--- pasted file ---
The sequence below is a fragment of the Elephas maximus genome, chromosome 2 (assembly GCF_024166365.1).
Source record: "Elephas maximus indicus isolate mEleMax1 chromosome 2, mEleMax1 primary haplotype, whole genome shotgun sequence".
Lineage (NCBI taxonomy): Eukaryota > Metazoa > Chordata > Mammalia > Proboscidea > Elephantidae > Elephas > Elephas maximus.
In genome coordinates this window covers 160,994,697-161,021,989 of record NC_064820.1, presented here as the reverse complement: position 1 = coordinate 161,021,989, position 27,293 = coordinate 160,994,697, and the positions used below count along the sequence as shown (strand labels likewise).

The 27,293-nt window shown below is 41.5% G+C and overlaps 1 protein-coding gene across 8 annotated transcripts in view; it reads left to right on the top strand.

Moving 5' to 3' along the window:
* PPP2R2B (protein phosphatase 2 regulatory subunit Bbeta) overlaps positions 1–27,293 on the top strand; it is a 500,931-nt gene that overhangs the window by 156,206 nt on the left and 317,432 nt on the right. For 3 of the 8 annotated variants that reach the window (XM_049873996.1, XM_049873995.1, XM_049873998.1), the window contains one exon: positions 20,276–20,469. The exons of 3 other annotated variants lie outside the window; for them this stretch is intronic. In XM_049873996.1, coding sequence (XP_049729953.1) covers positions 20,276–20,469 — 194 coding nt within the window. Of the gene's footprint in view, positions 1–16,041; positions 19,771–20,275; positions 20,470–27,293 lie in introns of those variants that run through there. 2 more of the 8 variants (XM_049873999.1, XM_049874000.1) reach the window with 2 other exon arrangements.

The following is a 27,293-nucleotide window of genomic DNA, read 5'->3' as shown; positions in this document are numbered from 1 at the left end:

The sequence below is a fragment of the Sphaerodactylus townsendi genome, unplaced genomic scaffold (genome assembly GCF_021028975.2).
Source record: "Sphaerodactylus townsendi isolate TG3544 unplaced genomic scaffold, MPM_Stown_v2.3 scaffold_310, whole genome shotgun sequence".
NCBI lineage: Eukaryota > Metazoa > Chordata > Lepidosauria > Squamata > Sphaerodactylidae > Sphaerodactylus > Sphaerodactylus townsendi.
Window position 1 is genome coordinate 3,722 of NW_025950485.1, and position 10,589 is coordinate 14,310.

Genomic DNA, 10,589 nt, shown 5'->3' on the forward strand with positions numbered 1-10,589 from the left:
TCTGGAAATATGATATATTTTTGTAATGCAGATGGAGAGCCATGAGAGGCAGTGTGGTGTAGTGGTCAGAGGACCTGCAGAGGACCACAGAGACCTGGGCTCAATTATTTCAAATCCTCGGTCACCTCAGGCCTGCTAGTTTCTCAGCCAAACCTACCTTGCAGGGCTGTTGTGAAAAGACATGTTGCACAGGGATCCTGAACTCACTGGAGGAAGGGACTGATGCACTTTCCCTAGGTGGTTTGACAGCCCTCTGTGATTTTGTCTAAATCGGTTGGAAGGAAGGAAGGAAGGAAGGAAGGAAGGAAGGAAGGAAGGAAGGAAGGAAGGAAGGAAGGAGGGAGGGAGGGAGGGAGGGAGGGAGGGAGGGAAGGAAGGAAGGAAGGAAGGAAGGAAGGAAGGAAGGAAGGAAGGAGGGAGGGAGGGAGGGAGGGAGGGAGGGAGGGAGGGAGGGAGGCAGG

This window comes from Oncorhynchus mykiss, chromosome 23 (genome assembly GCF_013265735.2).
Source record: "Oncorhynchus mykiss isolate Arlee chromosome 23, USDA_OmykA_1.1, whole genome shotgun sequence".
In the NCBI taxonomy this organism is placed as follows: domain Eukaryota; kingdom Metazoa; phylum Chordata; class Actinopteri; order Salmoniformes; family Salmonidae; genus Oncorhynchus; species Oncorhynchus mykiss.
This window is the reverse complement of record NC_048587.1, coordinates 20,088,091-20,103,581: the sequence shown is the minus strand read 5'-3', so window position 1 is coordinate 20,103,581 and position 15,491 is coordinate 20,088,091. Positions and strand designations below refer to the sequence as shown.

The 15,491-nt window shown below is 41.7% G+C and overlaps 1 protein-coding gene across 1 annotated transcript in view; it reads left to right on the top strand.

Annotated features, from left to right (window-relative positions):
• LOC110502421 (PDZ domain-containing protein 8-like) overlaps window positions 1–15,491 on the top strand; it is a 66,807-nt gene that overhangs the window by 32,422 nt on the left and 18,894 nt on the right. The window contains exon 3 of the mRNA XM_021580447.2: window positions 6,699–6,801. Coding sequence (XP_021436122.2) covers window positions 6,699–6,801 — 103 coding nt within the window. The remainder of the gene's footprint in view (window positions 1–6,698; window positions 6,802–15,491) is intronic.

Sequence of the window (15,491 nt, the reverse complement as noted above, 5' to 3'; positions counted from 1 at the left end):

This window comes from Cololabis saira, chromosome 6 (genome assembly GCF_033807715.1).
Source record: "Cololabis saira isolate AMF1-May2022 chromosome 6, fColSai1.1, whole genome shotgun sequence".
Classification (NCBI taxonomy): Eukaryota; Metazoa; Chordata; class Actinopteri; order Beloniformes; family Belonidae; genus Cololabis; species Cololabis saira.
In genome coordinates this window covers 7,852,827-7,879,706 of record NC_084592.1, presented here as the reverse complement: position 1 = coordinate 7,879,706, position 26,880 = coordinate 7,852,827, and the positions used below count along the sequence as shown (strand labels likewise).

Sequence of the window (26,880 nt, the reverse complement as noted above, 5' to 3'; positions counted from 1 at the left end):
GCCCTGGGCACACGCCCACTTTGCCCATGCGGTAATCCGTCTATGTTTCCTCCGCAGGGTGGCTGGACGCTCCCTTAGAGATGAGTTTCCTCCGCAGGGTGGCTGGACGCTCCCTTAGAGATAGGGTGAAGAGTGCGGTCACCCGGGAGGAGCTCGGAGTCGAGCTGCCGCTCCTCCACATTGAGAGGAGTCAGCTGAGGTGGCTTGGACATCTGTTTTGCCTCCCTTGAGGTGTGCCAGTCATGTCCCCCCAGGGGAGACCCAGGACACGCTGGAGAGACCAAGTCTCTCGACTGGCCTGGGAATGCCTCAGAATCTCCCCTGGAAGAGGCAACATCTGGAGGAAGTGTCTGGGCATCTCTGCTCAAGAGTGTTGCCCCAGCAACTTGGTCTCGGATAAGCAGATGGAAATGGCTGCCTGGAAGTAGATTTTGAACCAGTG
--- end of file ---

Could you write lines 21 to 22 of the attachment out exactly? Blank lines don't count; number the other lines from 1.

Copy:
• LOC110502421 (PDZ domain-containing protein 8-like) overlaps window positions 1–15,491 on the top strand; it is a 66,807-nt gene that overhangs the window by 32,422 nt on the left and 18,894 nt on the right. The window contains exon 3 of the mRNA XM_021580447.2: window positions 6,699–6,801. Coding sequence (XP_021436122.2) covers window positions 6,699–6,801 — 103 coding nt within the window. The remainder of the gene's footprint in view (window positions 1–6,698; window positions 6,802–15,491) is intronic.

Sequence of the window (15,491 nt, the reverse complement as noted above, 5' to 3'; positions counted from 1 at the left end):